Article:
September 29, 2023

Judge Elaine Marshall shares words of wisdom, messages of hope

By: N.L. Preston


HOUSTON — “Never let anyone steal your peace, and never let anyone take your peace and turn it into pieces,” is the advice Judge Elaine Marshall‘s aunt once gave her. Today, with the city of Houston filled with panicked residents – some cautiously locked away in their homes while others disregard health warnings – those words of wisdom seem to be a message that needs sharing.

“I think that is what is happening now. We are getting away from knowing who really sustains us, and so all of this is taking our inner peace and turning us into pieces,” she said.

Marshall may be on to something.

The COVID-19 Coronavirus pandemic has many of us on edge. But ultimately, it begins with each individual and their mindset and, more so, how they stand in the face of adversity; something Marshall will not let slow her down.

She spoke candidly with African-American News&Issues about her upbringing, her career and life’s highlights, opening up first about the fear she felt as a young adult preparing to head off to the University of Notre Dame, where there weren’t many who looked like her, in addition to it being her first time away from her family.

“My grandmother looked me in the face and said ‘What you are is God’s gift to you and what you make of yourself is your gift to God, and so when you go up there, you learn everything you can so you can give God his greatest gift,'” Marshall recalled.

That loving statement carried her through, and Marshall went on to earn her Bachelor of Arts degree from Notre Dame in Psychology, followed by a Juris Doctorate from the University of Texas School of Law in Austin, Texas.

She moved to Houston in the 1980’s, and has a loving husband, Stephen Augustine, a daughter, Janikka, and two stepchildren, Takia and Steven.

Marshall’s career is something many would marvel at. The ‘military baby’ who grew up in San Antonio has served the City of Houston since 1987, first as a full-time judge, then as an administrative judge, and next as an associate presiding judge. A career highlight for Marshall is her revision of the Teen Court Program, which when started had only 15 members, but over time grew to nearly 100 participating students. Marshall was also an assistant district attorney for Harris County for eight years and assisted in developing the office’s child abuse section.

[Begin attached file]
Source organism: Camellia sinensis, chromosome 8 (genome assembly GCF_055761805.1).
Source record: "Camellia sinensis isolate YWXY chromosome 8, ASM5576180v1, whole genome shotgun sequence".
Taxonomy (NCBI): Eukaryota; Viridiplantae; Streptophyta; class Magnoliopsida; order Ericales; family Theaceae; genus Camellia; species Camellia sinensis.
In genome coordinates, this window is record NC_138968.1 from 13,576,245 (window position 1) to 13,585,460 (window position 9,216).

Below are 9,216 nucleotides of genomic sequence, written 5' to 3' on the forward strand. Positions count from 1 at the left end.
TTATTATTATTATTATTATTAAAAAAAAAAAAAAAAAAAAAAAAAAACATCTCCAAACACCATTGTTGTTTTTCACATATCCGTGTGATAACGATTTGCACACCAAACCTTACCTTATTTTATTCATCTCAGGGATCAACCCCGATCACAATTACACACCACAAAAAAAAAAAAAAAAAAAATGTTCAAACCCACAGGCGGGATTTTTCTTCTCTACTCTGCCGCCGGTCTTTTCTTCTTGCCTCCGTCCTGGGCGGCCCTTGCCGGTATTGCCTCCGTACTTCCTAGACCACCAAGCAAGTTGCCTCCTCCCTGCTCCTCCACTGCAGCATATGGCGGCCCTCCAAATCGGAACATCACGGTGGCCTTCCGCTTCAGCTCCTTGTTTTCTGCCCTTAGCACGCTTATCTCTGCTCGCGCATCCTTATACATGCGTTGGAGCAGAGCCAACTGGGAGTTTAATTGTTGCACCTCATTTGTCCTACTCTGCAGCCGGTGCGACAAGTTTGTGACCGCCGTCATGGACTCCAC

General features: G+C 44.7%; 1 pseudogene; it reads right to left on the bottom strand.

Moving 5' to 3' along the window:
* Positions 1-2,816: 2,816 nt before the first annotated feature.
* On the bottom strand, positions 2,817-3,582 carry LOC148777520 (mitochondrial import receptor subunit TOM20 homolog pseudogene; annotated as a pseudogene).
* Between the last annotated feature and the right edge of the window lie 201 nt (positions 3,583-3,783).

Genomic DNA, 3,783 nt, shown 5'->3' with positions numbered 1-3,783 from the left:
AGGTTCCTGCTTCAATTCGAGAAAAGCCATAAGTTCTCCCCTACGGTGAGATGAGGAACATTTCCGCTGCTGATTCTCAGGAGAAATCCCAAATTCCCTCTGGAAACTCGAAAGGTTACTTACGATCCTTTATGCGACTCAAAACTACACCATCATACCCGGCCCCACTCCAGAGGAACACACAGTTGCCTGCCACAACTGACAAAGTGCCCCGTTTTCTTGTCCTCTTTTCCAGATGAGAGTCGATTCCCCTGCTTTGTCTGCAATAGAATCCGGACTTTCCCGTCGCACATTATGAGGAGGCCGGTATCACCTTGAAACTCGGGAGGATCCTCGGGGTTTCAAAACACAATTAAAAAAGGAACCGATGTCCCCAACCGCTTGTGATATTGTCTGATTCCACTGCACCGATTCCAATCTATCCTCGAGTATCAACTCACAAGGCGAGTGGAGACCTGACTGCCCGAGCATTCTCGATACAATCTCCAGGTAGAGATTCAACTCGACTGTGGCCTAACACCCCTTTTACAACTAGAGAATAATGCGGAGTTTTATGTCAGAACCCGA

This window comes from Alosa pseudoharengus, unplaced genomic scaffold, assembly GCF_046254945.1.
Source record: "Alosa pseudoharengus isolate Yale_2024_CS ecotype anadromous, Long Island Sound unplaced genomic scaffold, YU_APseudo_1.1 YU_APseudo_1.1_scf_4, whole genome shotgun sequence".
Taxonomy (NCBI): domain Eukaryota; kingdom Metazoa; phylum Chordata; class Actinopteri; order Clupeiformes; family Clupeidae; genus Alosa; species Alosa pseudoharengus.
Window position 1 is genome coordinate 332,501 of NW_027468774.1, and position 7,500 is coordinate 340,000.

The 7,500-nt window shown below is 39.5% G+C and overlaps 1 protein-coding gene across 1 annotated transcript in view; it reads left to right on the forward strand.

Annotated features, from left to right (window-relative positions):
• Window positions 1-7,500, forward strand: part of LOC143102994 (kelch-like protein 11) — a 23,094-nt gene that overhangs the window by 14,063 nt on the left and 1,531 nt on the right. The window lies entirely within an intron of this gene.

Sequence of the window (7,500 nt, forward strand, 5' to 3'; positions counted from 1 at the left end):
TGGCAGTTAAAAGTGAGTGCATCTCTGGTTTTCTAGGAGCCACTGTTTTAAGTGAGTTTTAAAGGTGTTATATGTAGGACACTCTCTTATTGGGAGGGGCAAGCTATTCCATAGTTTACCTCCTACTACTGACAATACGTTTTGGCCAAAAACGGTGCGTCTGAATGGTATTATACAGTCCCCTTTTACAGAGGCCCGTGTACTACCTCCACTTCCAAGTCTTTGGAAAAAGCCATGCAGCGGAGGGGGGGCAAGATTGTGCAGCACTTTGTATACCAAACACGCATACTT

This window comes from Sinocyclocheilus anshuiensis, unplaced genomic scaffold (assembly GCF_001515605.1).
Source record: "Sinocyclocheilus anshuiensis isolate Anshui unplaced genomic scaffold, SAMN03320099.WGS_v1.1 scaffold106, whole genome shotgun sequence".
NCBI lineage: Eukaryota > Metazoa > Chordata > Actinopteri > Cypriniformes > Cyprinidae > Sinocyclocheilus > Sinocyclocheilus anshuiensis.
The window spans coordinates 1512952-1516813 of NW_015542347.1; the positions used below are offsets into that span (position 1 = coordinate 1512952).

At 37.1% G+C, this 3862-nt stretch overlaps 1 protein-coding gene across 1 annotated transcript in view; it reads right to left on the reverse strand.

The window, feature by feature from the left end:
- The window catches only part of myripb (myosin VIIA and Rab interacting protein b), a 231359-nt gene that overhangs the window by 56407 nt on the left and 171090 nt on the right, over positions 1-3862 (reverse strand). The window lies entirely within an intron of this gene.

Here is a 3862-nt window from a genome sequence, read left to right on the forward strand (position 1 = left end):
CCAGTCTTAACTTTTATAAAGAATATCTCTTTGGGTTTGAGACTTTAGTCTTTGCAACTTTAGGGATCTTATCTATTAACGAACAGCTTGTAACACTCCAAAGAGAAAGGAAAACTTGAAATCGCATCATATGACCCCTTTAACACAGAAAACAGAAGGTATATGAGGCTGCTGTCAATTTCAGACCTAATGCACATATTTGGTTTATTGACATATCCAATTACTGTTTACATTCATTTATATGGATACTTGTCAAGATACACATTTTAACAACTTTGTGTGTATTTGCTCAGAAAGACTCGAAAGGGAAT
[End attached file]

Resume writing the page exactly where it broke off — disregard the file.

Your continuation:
On December 7, 2016, Marshall was appointed to serve as director and presiding judge for the Municipal Courts Department by Mayor Sylvester Turner.

As a judge, two things have brought her extra joy. One in particular was seeing the recent historic appointment of social media’s “Black Girl Magic’ judges, also known as the “Houston 19.”

“I am all for us being visible as women and was excited to see everybody get out and vote,” she said, adding this advice. “Now that you’re on the bench, you need to show them what you can do. For us, as black women, we have to take that step a little bit further because everybody is going to question what we know, so we have to stay on top of our game.”

Marshall was also an adjunct professor for seven years at Texas Southern University’s Thurgood Marshall School of Law.

“That was remarkable. For me, teaching was my way of giving back,” she said.

Now for the top of her list, her greatest joy professionally had a personal touch. It was the day she hooded and swore in her daughter. Janikka Bratton is currently a senior associate attorney at Kubosh Law.

Marshall said she hopes the values that have been lovingly poured into her, she adequately passes along to others.

“I want to instill them in my children, my students and I hope I instill them in my staff and employees because I’m walking right beside them,” she said. “Every day I want them to know that, He [God] may have opened a different door for me than for others, but it still doesn’t make me any better. We are all in this together.”


Latest Articles


Search our archive of past issues Receive our Latest Updates
* indicates required
Scroll to Top